Stoney Littleton Long Barrow

The Stoney Littleton Long Barrow (also known as the Bath Tumulus and the Wellow Tumulus) is a Neolithic chambered tomb with multiple burial chambers, located near the village of Wellow in the English county of Somerset. It is an example of the Cotswold-Severn Group and was scheduled as an ancient monument in 1882. It was one of the initial monuments included when the Ancient Monuments Protection Act 1882 became law.[1]

Stoney Littleton Long Barrow
a grassy knoll, the top of which is surrounded by a stone retaining wall
Stoney Littleton Long Barrow in 2016
Location of Stoney Littleton Long Barrow within Somerset
Location of Stoney Littleton Long Barrow within Somerset
Shown within Somerset
Alternative nameBath Tumulus and Wellow Tumulus
Locationnear Wellow
RegionSomerset, England
Coordinates51°18′48″N 2°22′54″W / 51.31335°N 2.38168°W / 51.31335; -2.38168Coordinates: 51°18′48″N 2°22′54″W / 51.31335°N 2.38168°W / 51.31335; -2.38168
TypeChambered long barrow
History
PeriodsNeolithic
Site notes
Conditionintact
Public accessyes

The chambered long barrow was built around 3500 BC. Excavations in the early 19th century uncovered bones from several individuals. The stone structure is about 30 metres (98 ft) in length and contains a 12.8 metres (42 ft) long gallery with three pairs of side chambers and an end chamber.

Location and accessEdit

The barrow is approximately 1.5 kilometres (0.93 mi) south west of the village of Wellow. It is on a limestone ridge overlooking Wellow Brook approximately 200 metres (660 ft) to the north and west of the barrow.[2] It is surrounded by a rectangular grass area accessed via a stile and footpath from a car park at Stoney Littleton Farm.[3]

HistoryEdit

Chambered long barrows were constructed during the Neolithic between 4000 and 2500 BC for the ritual inhumation of the dead.[4] Stoney Littleton Long Barrow was probably constructed around 3500 BC.[5]

The tomb was first opened around 1760 by a local farmer to obtain stone for road building.[5][6] The site was excavated by John Skinner and Richard Hoare in 1816-17, along with a labourer Zebedee Weston[7], who gained the entry through the hole which was made previously.[4] The excavation revealed the bones (some burned) of several individuals.[5] The mound was restored in 1858 by Thomas Joliffe.[2] Some of the artefacts from the excavations are in the Bristol City Museum and Art Gallery.[3]

It was scheduled as an ancient monument in 1882.[8] Since 1884 the Stoney Littleton Long Barrow has been in state care,[8] and is now managed by English Heritage who have provided an information board at the site.[5] Further conservation work and a geophysical survey were carried out in 1999 and 2000 by the Cotswold Archaeological Trust.[2]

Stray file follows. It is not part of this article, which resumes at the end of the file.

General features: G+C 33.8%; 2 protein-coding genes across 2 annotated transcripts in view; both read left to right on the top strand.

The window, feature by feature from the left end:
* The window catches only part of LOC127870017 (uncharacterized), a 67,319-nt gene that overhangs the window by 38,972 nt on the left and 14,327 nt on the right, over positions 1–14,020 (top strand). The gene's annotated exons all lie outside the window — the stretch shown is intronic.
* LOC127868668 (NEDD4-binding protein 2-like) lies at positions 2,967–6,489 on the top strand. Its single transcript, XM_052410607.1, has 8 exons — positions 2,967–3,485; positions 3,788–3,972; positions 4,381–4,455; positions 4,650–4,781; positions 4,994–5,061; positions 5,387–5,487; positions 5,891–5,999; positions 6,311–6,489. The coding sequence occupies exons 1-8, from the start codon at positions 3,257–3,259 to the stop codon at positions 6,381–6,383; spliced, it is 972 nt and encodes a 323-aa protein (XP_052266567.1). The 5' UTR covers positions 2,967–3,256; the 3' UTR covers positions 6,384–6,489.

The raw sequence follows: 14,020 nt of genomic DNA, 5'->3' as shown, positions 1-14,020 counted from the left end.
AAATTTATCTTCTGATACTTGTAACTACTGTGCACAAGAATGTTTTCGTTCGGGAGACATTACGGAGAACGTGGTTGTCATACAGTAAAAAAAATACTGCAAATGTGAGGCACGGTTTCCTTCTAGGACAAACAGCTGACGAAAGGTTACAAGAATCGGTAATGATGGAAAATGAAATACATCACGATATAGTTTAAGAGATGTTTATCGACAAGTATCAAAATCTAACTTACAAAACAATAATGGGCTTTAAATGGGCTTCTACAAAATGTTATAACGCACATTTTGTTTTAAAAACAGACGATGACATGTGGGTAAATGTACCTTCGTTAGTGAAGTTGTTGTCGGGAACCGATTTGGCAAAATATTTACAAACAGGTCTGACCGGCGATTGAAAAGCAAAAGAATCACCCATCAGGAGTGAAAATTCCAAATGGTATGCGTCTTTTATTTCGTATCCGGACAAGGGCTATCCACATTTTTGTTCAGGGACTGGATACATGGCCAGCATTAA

DescriptionEdit

Severn-Cotswold tombs consist of precisely-built, long trapezoid earth mounds covering a burial chamber.[9] The Stoney Littleton Long Barrow stands on a limestone ridge overlooking Wellow Brook and the village of Wellow.[10] It is constructed from stone, including Blue Lias and Forest Marble quarried within an 8 kilometres (5.0 mi) radius.[2][3][5]

It is about 30 metres (98 ft) in length and 15 metres (49 ft) wide at the south-east end, it stands nearly 3 metres (10 ft) high.[8] Internally it consists of a 12.8 metres (42 ft) long gallery with three pairs of side chambers and an end chamber.[4] The passage and entrance are roughly aligned towards the midwinter sunrise.[11] The roof is made of overlapping stones.[12] There is a fossil ammonite impression decorating the left-hand doorjamb.[13][14]

Unusually, the barrow is not situated on flat ground and "looks as though it is sliding down the side of a hill."[3]

GalleryEdit

ReferencesEdit

  1. ^ Fry, Sebastian. "A History of the National Heritage Collection. Volume One: 1881-1900" (PDF). English Heritage. p. 46. Retrieved 15 February 2015.
  2. ^ a b c d Historic England. "Stoney Littleton Long Barrow (203075)". PastScape. Retrieved 20 January 2015.
  3. ^ a b c d Darvill, Timothy. "Stoney Littleton Long Barrow, Wellow, Bath and North East Somerset". Digital Digging. Retrieved 20 January 2015.
  4. ^ a b c "Stoney Littleton Long Barrow Department of the Environment Guide Book 1982". Bath and North East Somerset Council. Archived from the original on 2 March 2008. Retrieved 20 January 2015.
  5. ^ a b c d e "History and Research: Stoney Littleton Long Barrow". English Heritage. Retrieved 20 January 2015.
  6. ^ Maclean, John (1980). "Description of the Chambered Tumuli of Uley and Mympsfield". Transactions of the Bristol and Gloucestershire Archaeological Society. V: 108–111.
  7. ^ "The Reverend John Skinner. Amateur archaeologist and vicar of Camerton between 1800 and 1839". The Heritage Journal. 3 August 2010. Retrieved 21 July 2018.
  8. ^ a b c Historic England. "Stoney Littleton long barrow (1007910)". National Heritage List for England. Retrieved 22 October 2014.
  9. ^ Dunn, Richard (2004). Nempnett Thrubwell:Barrows, Names and Manors. Nempnett Books. pp. 33–62. ISBN 0-9548614-0-X.
  10. ^ Scott, Shane (1995). The hidden places of Somerset. Aldermaston: Travel Publishing Ltd. p. 16. ISBN 1-902007-01-8.
  11. ^ Lewis, Jodie (2008). "The Long Barrows and Long Mounds of West Mendip" (PDF). Proceedings of the Bristol Spelaeological Society. 24 (3): 187–206.
  12. ^ Carter, Katy (2004). Heritage Unlocked: Guide to free sites in Devon, Dorset and Somerset. English Heritage. pp. 84–85. ISBN 978-1850748755.
  13. ^ "Stoney Littleton". Stone circles. Retrieved 20 January 2015.
  14. ^ Darvill, Timothy (2010). "Megaliths, Monuments, and Materiality". Paper of the European Megalithic Studies Group: 8.

External linksEdit